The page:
Today I’d like to talk about a somewhat little considered necessity for survival and field craft; Keeping our knives sharp. There are so many different methods out there to get your blades razor sharp. There are stones and similar tools like diamond files, kits from all kinds of manufacturers are available for all kinds of budgets. Today I’d like to gloss over a few of my favorites that won’t break the bank. There are options out there that are just so cost prohibitively expensive that I’m not even going to go over them here.
One of my go to knife sharpening implements is my Smith’s Diamond Precision Knife Sharpening System. ($39.99 MSRP) This tool is very useful for getting a good usable edge on your favorite daily carried blade. I’ve had this kit since about 2007 and used it quite often on my knives and the blades of my buddies while in Iraq. This kept our blades combat effective for opening our MRE‘s and packs of bottled water among other things. This method has a guide you clamp onto the blade that offers two options for blade angles a 20 degree and a 25 degree. The latter being the more durable blade angle which in theory would require less maintenance. The 20 degree is more suited for kitchen knives or anything you’d like to put a more fine edge on. That being said 20 degree was my go to setting. This set comes with three “stones”(a strip of metal coated with a diamond abrasive) a coarse, fine and a serrated edge stone which has a triangular shape. This works well for most serrated edges but not all and requires a careful and light touch. The individual stones have metal dowels that are screwed into the end of the stone to maintain the angle. This system works very well and it has served me well for years. Make sure you use the supplied oil with the kit and follow the directions.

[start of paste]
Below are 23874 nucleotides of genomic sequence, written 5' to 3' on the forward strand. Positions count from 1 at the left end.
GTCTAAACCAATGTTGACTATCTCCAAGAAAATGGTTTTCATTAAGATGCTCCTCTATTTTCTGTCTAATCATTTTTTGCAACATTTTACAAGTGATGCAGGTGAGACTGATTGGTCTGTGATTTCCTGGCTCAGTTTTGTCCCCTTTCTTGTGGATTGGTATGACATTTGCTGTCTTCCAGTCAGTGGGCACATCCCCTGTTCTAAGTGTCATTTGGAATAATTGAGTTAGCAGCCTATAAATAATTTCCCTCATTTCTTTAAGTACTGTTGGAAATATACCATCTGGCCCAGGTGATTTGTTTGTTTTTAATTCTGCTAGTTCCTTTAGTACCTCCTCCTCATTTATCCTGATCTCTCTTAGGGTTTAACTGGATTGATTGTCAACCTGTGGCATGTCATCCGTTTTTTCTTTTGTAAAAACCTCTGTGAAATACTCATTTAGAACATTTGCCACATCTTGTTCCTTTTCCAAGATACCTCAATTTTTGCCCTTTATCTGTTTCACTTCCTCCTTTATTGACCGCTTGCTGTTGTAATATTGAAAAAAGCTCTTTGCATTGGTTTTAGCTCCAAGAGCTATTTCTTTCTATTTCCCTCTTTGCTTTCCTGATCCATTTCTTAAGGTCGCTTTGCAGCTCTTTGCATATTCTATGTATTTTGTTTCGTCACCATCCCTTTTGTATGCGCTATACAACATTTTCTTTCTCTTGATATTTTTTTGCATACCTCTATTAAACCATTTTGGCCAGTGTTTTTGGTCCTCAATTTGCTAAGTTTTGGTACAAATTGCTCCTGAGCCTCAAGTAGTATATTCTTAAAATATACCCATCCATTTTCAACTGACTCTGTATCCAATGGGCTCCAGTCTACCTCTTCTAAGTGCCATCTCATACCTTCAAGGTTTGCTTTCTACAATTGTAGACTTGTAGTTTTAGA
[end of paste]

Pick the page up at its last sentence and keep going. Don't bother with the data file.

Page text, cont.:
Another tool I have found useful is another offering from Smith’s. It is pretty much identical in function to the tool above with a few obvious differences. This tool is the DCS4 Smith’s 4″ Diamond Combination sharpening tool (MSRP $19.99). The type of abrasive used is identical but doesn’t have a guide so you have to sharpen free hand. This tool works as well as the previous system and for me is better suited to field use. I don’t find it practical to carry a full sharpening kit into the field where weight and size is of the utmost importance, also I don’t use this method nearly as much as other options as this is more suited to maintaining an edge quickly versus creating one after hard use of the knife.